We love working on FM Exciters!

Somewhere under that dirt is a Harris THE-1.   Late 80/s early 90’s these were the replacement for  the MS/MX series. 

Not much different other than the addition of a 50W power amp. 

 

Problems: Random AFC unlocks,  failed multimeter, power output unstable.   

We’ll start by disassembling the entire unit and cleaning each component.  

 

Not surprisingly most caps on the AFC board were dried out.   These units also use a ZIF (zero insertion force) edge connector that requires a lever be locked to clamp the edge connector into the socket. 

Over time these become intermittent and cause a host of issues. 

 

VCO module was the same.  Aging capacitors and a oxidized edge connector. 

 

Power supply/regulator board needed all new caps.  I also replaced the voltage regulators as operating them with heavy ripple over an extended period of time does not help their lifespan.  And they’re cheap. 

 

 

Reassembled unit except for the front panel.   The multimeter on this unit had failed and Harris no longer stocks the part.  A bit of digging turned up the OEM manufacturer:

Modutec, P/N 2S-DUA-100 100uA.  Allied electronics stocks them at $78.  Just swap in the harris meter face.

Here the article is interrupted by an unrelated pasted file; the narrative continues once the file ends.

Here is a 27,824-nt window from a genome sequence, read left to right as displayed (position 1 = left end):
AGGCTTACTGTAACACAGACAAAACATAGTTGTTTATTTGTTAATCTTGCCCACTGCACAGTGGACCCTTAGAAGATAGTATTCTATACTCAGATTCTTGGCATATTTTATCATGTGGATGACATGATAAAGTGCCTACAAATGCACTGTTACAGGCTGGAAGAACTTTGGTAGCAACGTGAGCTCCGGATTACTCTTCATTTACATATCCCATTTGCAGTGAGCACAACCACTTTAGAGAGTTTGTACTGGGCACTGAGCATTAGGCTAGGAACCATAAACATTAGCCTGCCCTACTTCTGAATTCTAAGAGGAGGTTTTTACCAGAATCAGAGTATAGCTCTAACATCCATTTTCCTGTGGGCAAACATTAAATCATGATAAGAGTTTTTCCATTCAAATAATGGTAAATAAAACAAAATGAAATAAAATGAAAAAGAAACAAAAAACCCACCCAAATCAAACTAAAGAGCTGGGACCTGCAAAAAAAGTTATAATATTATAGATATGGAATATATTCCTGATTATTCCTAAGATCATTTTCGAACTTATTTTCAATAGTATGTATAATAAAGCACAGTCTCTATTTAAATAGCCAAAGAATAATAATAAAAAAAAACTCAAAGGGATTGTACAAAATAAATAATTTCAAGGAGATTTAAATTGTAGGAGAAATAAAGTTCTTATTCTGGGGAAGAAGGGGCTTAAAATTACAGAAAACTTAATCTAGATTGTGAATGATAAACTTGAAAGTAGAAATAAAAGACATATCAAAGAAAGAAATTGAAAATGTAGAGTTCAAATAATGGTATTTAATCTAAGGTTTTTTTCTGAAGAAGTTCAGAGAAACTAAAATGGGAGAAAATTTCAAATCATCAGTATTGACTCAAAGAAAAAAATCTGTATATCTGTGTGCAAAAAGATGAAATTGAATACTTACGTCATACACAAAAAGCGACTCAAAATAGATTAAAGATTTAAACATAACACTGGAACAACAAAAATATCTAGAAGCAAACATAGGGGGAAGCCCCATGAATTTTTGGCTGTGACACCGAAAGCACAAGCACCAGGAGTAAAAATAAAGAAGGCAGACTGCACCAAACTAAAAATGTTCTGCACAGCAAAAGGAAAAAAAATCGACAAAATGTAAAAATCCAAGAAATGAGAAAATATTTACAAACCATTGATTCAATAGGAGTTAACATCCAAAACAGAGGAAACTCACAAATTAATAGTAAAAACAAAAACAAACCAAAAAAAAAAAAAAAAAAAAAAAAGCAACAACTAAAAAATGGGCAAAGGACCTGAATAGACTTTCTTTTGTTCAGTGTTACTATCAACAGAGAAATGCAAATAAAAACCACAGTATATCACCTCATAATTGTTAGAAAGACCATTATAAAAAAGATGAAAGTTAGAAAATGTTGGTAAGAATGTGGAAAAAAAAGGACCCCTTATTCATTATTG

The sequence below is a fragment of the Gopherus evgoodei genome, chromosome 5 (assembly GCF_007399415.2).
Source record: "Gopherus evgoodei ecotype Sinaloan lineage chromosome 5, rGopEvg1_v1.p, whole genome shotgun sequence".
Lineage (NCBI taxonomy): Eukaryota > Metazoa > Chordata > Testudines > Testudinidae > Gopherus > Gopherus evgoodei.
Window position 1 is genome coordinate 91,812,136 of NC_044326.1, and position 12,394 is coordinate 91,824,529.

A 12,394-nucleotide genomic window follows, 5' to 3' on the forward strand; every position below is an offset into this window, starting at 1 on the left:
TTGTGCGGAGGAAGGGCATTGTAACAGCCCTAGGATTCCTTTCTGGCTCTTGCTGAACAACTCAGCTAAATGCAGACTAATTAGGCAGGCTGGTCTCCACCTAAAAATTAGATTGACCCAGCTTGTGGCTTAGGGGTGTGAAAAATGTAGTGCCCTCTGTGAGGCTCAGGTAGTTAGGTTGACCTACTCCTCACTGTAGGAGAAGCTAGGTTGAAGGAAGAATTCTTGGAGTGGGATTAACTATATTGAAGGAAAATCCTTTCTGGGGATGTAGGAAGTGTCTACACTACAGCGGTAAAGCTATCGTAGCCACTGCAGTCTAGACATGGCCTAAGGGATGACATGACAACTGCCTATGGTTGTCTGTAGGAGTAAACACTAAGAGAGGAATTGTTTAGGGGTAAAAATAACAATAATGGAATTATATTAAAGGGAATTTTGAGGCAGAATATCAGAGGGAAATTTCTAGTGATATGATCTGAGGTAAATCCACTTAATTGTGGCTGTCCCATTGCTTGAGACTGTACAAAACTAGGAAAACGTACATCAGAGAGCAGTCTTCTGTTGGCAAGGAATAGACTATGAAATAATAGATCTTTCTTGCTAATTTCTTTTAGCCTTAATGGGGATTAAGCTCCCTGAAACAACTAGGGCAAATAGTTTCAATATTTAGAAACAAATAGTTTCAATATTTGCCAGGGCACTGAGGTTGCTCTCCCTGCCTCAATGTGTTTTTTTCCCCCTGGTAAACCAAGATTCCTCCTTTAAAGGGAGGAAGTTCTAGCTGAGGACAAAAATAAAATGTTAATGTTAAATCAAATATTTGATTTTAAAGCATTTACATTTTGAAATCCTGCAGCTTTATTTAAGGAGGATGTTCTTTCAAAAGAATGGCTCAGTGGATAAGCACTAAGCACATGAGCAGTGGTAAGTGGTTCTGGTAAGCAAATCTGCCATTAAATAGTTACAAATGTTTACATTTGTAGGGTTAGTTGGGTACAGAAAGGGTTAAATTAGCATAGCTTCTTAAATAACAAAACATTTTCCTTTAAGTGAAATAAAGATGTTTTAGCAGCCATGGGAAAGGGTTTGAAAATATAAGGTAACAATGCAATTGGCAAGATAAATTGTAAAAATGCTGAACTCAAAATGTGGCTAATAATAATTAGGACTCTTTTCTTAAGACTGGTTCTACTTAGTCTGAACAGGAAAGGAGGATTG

And it’s back to making RF.  A quick audio test into a Belar monitor set and ready for burn-in. 

55W forward into a dummy load for 48 hours before being returned to service. 


     

And more exciters! 

 

     

These are easily my favorite Exciters to rebuild, the Broadcast Electronics FX Series.  30(left) and 50(right) 

Not much difference between them other than power output and cosmetic changes. 

 

Then..there’s this.  The FMO module on some units is potted in something that just won’t budge, even when heated.  There are four electrolytic caps in there that age and should be replaced. This one still operates correctly, thankfully. 

It takes several hours to carefully cut and scoop out enough of that potting material to free up those caps.  I use a dremel tool to drill tiny holes around the cap, then an artist’s razor pen to cut them out. I’d rather not. 

This one did NOT still operate correctly: 

 

Another FX series FMO module, this time with the caps blown, spewing electrolyte on the PC traces.  This one took some work to clean up and repair the traces.   

BE does still have these FMO modules available new.  About $700, making it worth the time to repair. 

 

   

Power supply regulator on the left wall, AFC module, FMO and far left- RF power amp.  These exciters take only a few minutes to disassemble, making repairs fairly easy. 

There is a DC Pass transistor on the rear of the RF amplifier that tends to fail.  I replace it, along with all capacitors and the  cooling blower just as preventative measures. None of these units are young anymore.  But they still perform very well. 

 

 

One final upgrade is to replace these jumper headers with DIP switches.  It’s a simple matter of unplugging the jumper blocks and plugging in DIP switch blocks.  It makes the units easily frequency agile, at least once you figure out the odd coding scheme.  Don’t forget to add 10Khz…